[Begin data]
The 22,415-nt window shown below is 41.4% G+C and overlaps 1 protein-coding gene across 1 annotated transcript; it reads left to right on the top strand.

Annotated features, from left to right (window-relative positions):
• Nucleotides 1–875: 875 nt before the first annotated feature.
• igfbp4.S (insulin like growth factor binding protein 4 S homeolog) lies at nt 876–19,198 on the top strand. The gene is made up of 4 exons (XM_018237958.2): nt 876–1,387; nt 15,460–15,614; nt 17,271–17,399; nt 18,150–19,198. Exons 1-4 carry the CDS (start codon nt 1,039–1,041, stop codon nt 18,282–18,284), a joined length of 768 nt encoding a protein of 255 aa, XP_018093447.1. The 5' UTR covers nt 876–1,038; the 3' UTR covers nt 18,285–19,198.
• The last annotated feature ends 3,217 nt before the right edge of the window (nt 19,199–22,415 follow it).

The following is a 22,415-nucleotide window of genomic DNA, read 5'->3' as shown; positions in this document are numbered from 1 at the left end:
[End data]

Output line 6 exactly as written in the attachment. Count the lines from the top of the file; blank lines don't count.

The following is a 22,415-nucleotide window of genomic DNA, read 5'->3' as shown; positions in this document are numbered from 1 at the left end: